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LONDON — Bollywood pics are doing boffo biz this year in the U.K., the biggest market for the song-and-dance genre outside India. But the significance of Bollywood to the overall health of the U.K. box office market remains minor, despite recent reports to the contrary in the British press.

“Traditionally, the top Bollywood release of the year in the U.K. makes around £850,000 ($1.67 million), but this year three films have comfortably passed the £1 million mark and ‘Dhoom: 2’ will also clear the £1 million ($1.96 million) bar soon,” says Andrew Turner, head of booking at the Cineworld circuit.

The growing popularity of Bollywood in the U.K. is set to soar even higher in 2007 thanks to the eighth edition of the high-profile Intl. Indian Film Academy awards in the northern England city of Sheffield.

Bollywood heavyweights including helmer Karan Johar and thesp Amitabh Bachchan will attend the four-day event, which rotates among cities with a large population of Bollywood auds.

Johar’s third feature, “Kabhi alvida naa kehna” (Never Say Goodbye), has led the 2006 charge with a gross of just over $4 million, the No. 2 foreign-language pic released in the U.K. this year, trailing only Pedro Almodovar’s “Volver” ($5.4 million). It did better business in Blighty than in its home country.

Johar’s U.K. box office triumph is no isolated success. Bollywood pics consistently crack the U.K. top 10 charts and post screen averages many Brit pics would salivate over. Shah Rukh Khan starrer “Don,” from distrib UTV Communications, took $545,324 at just 51, for a chart-topping per-screen average of $10,692 when it opened during prime moviegoing time after Diwali and near the end of Ramadan in October. Showing remarkable legs, the pic dipped just 14% in its soph sesh, en route to a final total of $2,819,667.

Other big Bollywood performers this year were drama “Fanaa,” which scored $1,175,627, and splashy actioner “Dhoom: 2,” which stands at $881,922 after just 10 days in release. Both pics were distributed by Yash Raj.

Despite the strong showing by Bollywood pics, their significance to the overall box office market has been overplayed in the mainstream media of late. Chris Hastings and Beth Jones wrote in the Times, “Now, for the first time, Bollywood films are more successful than homegrown productions.” This is not the case.

Of the 473 films released thus far this year, 66 are Bollywood titles, constituting a significant 13.95% of total releases. But 2006 Bollywood box office takings stand at just 1.87% ($27.5 million) of the $1.46 billion total take.

Last year, “British” films, as defined by the Dept. of Culture, Media & Sport, accounted for 35% of total box office takings. This includes U.S. studio-backed pics such as “Batman Begins,” but even with these pics removed from the equation, Brit pics outstrip Bollywood comfortably, according to Tina McFarling, U.K. Film Council head of communications.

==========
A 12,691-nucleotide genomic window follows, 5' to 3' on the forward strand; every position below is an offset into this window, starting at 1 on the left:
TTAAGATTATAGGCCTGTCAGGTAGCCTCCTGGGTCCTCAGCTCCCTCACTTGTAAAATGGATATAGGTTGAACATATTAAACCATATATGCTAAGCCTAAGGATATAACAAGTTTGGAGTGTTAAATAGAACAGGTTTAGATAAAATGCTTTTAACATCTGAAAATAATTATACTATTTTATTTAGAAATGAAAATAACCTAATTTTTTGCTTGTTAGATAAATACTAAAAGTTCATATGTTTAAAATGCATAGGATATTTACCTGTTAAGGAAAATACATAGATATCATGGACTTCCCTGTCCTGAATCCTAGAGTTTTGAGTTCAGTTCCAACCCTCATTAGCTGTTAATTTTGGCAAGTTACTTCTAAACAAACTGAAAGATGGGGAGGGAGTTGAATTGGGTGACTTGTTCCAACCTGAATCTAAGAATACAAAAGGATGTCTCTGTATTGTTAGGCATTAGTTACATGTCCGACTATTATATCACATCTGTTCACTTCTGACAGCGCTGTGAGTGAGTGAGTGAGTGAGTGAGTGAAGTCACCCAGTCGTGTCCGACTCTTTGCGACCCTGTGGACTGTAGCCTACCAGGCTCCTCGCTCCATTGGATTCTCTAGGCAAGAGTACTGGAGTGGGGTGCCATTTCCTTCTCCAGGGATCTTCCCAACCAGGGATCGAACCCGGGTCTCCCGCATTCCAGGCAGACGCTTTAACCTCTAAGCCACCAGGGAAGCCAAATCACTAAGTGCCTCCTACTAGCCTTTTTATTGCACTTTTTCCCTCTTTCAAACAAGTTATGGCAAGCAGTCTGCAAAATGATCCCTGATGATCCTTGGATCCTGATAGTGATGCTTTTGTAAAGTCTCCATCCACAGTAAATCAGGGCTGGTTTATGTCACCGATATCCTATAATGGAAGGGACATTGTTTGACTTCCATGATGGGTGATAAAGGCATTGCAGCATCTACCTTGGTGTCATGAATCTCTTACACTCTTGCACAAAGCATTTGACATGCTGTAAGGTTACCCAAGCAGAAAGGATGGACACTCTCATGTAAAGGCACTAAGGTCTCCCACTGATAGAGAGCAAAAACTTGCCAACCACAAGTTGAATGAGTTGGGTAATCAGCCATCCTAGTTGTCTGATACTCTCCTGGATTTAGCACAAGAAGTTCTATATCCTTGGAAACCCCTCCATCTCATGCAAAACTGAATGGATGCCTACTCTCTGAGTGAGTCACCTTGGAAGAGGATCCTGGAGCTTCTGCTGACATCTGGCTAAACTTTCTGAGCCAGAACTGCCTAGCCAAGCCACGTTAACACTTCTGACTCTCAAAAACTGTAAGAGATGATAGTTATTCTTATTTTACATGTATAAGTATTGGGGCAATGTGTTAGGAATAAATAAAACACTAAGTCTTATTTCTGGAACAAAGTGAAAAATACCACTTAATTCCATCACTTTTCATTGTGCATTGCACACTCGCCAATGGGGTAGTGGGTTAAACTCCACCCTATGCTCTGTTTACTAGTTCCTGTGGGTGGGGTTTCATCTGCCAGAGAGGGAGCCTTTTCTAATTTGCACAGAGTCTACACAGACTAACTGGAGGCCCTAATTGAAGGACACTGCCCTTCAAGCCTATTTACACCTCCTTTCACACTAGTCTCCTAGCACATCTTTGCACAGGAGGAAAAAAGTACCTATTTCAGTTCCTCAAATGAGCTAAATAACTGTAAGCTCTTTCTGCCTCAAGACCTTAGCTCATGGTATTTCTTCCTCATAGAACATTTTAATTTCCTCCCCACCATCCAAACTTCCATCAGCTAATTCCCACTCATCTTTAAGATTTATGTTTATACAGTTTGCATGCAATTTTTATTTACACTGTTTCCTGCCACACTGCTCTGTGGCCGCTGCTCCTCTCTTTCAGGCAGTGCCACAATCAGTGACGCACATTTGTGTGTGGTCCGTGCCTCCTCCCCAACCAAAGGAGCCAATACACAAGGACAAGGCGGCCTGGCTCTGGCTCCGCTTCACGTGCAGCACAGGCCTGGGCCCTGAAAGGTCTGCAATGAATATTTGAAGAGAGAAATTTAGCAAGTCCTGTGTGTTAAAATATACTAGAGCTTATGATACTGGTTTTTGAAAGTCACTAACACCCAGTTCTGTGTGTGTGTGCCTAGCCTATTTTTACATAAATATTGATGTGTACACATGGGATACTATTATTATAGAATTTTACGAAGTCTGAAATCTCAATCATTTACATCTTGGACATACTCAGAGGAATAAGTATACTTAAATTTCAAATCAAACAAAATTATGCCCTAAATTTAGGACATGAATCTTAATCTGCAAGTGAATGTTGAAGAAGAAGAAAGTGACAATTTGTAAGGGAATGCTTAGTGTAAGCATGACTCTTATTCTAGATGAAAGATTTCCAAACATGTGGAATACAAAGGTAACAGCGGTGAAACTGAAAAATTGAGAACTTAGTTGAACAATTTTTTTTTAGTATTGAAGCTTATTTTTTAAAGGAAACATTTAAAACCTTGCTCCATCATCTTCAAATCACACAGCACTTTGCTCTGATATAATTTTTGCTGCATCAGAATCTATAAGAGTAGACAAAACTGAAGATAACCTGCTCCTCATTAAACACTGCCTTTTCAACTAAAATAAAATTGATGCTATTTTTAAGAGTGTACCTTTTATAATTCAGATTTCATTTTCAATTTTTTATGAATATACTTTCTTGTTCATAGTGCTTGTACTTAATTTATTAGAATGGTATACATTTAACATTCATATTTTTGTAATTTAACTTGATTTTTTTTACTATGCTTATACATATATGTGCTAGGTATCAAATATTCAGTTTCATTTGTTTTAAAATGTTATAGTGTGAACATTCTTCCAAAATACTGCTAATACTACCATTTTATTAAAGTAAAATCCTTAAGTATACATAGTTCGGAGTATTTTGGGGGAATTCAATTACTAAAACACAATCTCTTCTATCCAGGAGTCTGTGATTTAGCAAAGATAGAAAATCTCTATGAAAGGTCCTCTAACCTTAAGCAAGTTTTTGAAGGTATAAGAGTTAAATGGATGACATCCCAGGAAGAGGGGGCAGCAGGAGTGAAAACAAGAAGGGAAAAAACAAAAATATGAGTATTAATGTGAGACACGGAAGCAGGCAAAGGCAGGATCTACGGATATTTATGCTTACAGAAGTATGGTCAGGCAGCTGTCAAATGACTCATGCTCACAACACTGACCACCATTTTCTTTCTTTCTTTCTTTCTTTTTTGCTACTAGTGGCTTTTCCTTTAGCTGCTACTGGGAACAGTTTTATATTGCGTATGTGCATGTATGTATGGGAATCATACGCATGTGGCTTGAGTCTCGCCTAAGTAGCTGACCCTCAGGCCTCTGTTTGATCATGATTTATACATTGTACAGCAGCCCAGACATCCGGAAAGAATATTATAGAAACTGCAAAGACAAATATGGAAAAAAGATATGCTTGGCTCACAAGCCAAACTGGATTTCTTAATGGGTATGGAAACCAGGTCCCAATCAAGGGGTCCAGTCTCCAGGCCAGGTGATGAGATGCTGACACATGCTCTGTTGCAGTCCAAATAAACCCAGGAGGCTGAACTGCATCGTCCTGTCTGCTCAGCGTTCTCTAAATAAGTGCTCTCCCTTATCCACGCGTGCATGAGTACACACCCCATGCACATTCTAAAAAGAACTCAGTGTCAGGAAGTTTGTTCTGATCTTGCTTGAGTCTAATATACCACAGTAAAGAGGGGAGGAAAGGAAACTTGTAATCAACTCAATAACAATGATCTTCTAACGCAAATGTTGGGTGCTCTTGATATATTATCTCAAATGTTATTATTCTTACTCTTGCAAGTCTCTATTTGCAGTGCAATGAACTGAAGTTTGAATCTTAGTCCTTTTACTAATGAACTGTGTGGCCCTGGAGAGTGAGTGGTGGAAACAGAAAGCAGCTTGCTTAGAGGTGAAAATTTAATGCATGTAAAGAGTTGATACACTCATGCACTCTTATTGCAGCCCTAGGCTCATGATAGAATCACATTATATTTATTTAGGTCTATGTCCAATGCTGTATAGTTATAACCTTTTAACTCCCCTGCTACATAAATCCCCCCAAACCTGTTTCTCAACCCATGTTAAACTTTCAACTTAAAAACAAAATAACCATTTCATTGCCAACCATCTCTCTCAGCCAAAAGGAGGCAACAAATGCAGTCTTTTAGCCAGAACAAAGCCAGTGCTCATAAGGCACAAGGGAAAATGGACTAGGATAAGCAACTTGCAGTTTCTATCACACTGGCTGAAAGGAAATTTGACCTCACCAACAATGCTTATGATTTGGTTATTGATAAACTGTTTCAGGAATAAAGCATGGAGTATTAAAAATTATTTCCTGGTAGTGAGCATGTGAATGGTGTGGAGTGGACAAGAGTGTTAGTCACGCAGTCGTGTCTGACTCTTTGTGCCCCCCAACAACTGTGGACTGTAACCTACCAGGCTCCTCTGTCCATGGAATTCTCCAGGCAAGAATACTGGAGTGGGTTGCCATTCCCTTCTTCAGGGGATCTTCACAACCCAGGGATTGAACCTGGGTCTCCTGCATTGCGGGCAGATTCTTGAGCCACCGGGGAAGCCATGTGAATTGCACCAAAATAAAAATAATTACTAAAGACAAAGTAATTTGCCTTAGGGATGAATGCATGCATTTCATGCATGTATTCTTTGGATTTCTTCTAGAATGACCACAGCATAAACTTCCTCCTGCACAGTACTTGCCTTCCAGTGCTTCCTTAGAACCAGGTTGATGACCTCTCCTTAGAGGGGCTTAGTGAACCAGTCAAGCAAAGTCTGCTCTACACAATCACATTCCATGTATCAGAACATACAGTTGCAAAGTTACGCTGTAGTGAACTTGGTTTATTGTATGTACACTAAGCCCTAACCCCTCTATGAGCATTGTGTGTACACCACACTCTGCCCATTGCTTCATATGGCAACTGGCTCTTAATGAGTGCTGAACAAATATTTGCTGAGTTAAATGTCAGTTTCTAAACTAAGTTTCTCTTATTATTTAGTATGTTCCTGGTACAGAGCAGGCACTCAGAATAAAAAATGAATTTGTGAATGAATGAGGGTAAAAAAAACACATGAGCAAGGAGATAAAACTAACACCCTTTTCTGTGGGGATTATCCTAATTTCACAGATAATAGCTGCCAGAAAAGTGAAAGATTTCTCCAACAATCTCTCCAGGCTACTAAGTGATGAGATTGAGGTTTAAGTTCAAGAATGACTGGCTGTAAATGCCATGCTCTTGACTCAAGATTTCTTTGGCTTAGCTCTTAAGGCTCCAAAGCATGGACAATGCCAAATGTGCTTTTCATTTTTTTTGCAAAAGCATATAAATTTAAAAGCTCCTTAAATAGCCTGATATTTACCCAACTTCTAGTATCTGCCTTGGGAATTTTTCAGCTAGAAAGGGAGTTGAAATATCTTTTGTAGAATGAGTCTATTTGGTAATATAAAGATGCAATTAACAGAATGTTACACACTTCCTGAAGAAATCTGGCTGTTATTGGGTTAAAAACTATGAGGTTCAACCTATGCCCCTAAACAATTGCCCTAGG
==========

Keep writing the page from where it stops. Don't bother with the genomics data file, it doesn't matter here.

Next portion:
Although the Bollywood B.O. impact has been overplayed, its vitality is a boon to savvy U.K. distribs and exhibs who find they do not have to spend big on mainstream TV or radio spots to build awareness among non-resident Indians, who constitute the lion’s share of Bollywood cinemagoers and are driving the current box office boom. Promotion is targeted at ethnic newspapers and radio stations and inhouse at theaters specializing in Bollywood product.

“The hardcore audience for Bollywood has always been there in the U.K. — in 1997 ‘Kuch kuch hota hai’ made $650,000 at the Cineworld Feltham site alone. It is just now that exhibition has woken up to the massive potential and is catering for the market better,” says Turner. “Multiplex operators are becoming heavily involved in the dating of Bollywood movies.”

But will Bollywood cinema find more non-Asian U.K. auds in the near future?

Johar has shot his films extensively in the U.S. and is convinced there is growing interest from non-Asians. He identifies three pics — “Devdas,” Oscar-nommed “Lagaan” and his 2001 effort “Kabhi khushi kabhie gham” — that captured the imagination and greenbacks of mainstream British auds.

Johar’s “Never Say Goodbye” courted controversy back home by depicting uncomfortable subjects such as divorce and infidelity, topics rarely addressed in Bollywood cinema. But the helmer is convinced auds are ready for an increased dose of social reality alongside the traditional song-and-dance routines.

Nonresident Indian auds who are more exposed to Western cinema display greater receptivity to Bollywood pics with a little more reality and a little less fantasy. Aamir Khan starrer “Rang de basanti,” which cuts back and forth between the Indian independence movement and apathetic modern-day Indian college students, did $1.6 million in the U.K. this year.